Arts & Culture

Enchantment at the Met: ‘A Midsummer Night’s Dream’

BY Barry Bassis TIMEOctober 28, 2013 PRINT

NEW YORK—To honor the 100th birthday of Benjamin Britten (1913-1976), the Metropolitan Opera is reviving the 1996 production of “A Midsummer Night’s Dream.” Britten wrote the music and co-authored the libretto with his partner Peter Pears.

On a recent Saturday night the house was packed, with a number of children in attendance. Because the production started at 8 p.m. and lasted almost until midnight, some of the families with youngsters left after Act 2. At least one boy whose parents stayed to the end had to wake him from a deep sleep. It’s too bad because the ending is especially magical and is preceded by comic hijinks.

The Plot

As long as the opera is, it actually omits about half of Shakespeare’s text. The action begins not in the city of Athens but in the nearby forest, a world of fairies and rustics. Oberon (king of the fairies) argues with his queen over an Indian boy she is protecting. There are various groups of lovers and suitors on the run.

Lysander and Hermia are eloping to avoid her father’s command that she marry Demetrius. Demetrius is also pursuing Hermia with Helena chasing after him. Meanwhile, a group of workmen are rehearing a play about two lovers (Pyramus and Thisbe) that they plan to perform at the wedding of Theseus (the Duke of Athens) to Hypolyta (the Queen of the Amazons).

Some misdirected love potions cause confusion: Lysander is made to fall in love with Helena (who rejects him) and Tytania becomes enamored of Bottom (a weaver, who has been turned by Oberon’s servant Puck into a donkey). Everything is sorted out by the end, with the couples reconciled and the rustics putting on a hilarious performance of “Pyramus and Thisbe.”

The conductor James Conlon brought out all the beauty of the score. He is particularly knowledgeable about the composer and has an article “Message, Meaning and Code in the Operas of Benjamin Britten” in the Hudson Review’s Autumn 2013 issue.

The Performances

The cast was excellent, both as singers and actors: countertenor Iestyn Davies as Oberon, the delightful soprano Kathleen Kim as Tytania, Joseph Kaiser as Lysander, Elizabeth DeShong as Hermia, Michael Todd Simpson as Demetrius, Erin Wall as Helena, Ryan McKinny as Theseus, Tamara Mumford as Hippolyta, Matthew Rose, very funny and rich-toned, as Bottom, and Barry Banks as Flute (the part Peter Pears sang in the original production). Riley Costello is the energetic Puck (a non-singing role).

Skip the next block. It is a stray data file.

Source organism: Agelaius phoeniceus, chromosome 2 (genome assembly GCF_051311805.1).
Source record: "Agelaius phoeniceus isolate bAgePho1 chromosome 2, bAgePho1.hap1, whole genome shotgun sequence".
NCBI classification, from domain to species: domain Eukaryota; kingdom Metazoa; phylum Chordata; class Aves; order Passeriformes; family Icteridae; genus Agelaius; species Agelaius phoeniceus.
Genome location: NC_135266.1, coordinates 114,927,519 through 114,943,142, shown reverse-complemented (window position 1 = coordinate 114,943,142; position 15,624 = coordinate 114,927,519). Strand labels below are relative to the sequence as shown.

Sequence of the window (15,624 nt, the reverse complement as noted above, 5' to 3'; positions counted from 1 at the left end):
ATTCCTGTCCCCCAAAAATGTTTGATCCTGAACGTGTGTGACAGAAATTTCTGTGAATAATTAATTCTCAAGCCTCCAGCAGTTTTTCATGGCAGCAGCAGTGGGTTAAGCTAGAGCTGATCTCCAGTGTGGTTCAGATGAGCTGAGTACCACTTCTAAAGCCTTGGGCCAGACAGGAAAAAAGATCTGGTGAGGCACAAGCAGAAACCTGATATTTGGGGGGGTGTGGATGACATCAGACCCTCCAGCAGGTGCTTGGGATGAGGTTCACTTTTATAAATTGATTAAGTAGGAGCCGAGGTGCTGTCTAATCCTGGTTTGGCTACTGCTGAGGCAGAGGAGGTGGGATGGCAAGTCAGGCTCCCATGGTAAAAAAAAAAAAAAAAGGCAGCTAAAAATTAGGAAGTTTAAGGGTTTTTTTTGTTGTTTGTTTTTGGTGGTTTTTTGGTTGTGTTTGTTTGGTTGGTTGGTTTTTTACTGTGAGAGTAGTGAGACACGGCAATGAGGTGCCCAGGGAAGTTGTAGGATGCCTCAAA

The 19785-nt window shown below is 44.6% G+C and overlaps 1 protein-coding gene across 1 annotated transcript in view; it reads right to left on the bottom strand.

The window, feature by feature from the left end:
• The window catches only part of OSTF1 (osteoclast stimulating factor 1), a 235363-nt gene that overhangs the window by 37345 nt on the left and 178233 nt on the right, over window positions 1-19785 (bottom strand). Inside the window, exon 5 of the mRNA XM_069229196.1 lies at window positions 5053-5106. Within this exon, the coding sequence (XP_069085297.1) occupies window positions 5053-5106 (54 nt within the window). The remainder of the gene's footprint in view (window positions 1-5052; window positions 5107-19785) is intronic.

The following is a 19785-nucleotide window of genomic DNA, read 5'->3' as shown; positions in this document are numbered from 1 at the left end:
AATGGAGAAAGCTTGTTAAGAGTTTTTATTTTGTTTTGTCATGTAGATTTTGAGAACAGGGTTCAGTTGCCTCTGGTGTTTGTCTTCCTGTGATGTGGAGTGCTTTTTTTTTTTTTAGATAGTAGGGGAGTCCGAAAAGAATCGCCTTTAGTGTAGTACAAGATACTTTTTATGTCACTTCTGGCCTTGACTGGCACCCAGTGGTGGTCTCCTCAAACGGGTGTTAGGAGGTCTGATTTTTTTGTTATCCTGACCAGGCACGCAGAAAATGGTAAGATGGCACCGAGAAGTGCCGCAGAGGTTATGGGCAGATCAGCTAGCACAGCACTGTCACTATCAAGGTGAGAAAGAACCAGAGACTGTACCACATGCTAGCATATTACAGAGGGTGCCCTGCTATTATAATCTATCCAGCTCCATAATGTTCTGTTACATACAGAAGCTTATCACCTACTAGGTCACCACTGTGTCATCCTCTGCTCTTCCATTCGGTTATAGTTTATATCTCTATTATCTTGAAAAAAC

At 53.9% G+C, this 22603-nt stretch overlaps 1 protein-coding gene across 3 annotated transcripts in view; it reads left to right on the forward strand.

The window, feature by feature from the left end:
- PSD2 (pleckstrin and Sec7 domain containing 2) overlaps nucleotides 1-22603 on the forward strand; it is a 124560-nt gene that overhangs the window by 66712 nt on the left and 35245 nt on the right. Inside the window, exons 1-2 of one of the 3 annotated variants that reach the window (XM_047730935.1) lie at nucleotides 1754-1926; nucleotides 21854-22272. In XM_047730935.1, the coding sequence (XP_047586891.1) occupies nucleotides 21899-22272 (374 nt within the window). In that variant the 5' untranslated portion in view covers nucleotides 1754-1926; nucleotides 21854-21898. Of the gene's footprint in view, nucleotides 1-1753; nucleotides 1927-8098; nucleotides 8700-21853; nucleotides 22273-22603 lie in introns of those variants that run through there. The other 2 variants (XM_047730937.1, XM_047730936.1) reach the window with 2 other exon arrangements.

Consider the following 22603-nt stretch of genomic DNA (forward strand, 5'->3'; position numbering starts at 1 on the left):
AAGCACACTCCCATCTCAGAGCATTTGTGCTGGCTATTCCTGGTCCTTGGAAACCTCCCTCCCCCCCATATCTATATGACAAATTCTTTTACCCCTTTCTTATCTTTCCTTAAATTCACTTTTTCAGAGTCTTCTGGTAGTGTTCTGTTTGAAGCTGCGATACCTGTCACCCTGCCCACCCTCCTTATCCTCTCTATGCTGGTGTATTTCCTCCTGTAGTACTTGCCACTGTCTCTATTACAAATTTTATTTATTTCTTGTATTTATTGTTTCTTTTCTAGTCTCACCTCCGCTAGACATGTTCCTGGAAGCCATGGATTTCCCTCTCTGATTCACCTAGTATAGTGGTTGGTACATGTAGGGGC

The children’s chorus (made up of boys and girls) is also praiseworthy. Philippe Giraudeau’s choreography adds to the amusement.

Antony McDonald’s set is a mixed bag, sometimes striking but at other points too minimal. Similarly, his costumes are an occasionally awkward mix of the modern and ancient. Whatever magic is missing in the visuals was supplied by Britten and the superb orchestra, chorus, and cast members.

The last performance this season of “A Midsummer Night’s Dream” will take place on Oct. 31 at 7:30 p.m. at the Metropolitan Opera House (

Barry Bassis
Barry has been a music, theater, and travel writer for over a decade for various publications, including Epoch Times. He is a voting member of the Drama Desk and the Outer Critics Circle, two organizations of theater critics that give awards at the end of each season. He has also been a member of NATJA (North American Travel Journalists Association)
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